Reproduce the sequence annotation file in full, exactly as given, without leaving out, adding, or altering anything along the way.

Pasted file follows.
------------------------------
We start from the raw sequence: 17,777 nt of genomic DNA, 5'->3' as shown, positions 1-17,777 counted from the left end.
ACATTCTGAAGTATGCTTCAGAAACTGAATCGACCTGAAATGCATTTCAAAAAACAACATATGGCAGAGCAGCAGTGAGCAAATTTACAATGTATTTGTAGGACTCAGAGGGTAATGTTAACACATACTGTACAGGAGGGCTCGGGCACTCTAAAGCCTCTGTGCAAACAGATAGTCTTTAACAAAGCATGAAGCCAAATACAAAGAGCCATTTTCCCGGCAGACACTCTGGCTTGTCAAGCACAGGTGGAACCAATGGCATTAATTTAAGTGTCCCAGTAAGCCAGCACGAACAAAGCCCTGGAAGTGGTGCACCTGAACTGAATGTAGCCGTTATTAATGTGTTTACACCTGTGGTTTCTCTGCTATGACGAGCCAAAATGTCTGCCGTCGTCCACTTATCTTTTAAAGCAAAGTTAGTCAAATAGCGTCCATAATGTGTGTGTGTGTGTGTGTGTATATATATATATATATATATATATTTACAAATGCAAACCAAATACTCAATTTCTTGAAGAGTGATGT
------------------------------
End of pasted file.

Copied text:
We start from the raw sequence: 17,777 nt of genomic DNA, 5'->3' as shown, positions 1-17,777 counted from the left end.
ACATTCTGAAGTATGCTTCAGAAACTGAATCGACCTGAAATGCATTTCAAAAAACAACATATGGCAGAGCAGCAGTGAGCAAATTTACAATGTATTTGTAGGACTCAGAGGGTAATGTTAACACATACTGTACAGGAGGGCTCGGGCACTCTAAAGCCTCTGTGCAAACAGATAGTCTTTAACAAAGCATGAAGCCAAATACAAAGAGCCATTTTCCCGGCAGACACTCTGGCTTGTCAAGCACAGGTGGAACCAATGGCATTAATTTAAGTGTCCCAGTAAGCCAGCACGAACAAAGCCCTGGAAGTGGTGCACCTGAACTGAATGTAGCCGTTATTAATGTGTTTACACCTGTGGTTTCTCTGCTATGACGAGCCAAAATGTCTGCCGTCGTCCACTTATCTTTTAAAGCAAAGTTAGTCAAATAGCGTCCATAATGTGTGTGTGTGTGTGTGTGTATATATATATATATATATATATATTTACAAATGCAAACCAAATACTCAATTTCTTGAAGAGTGATGT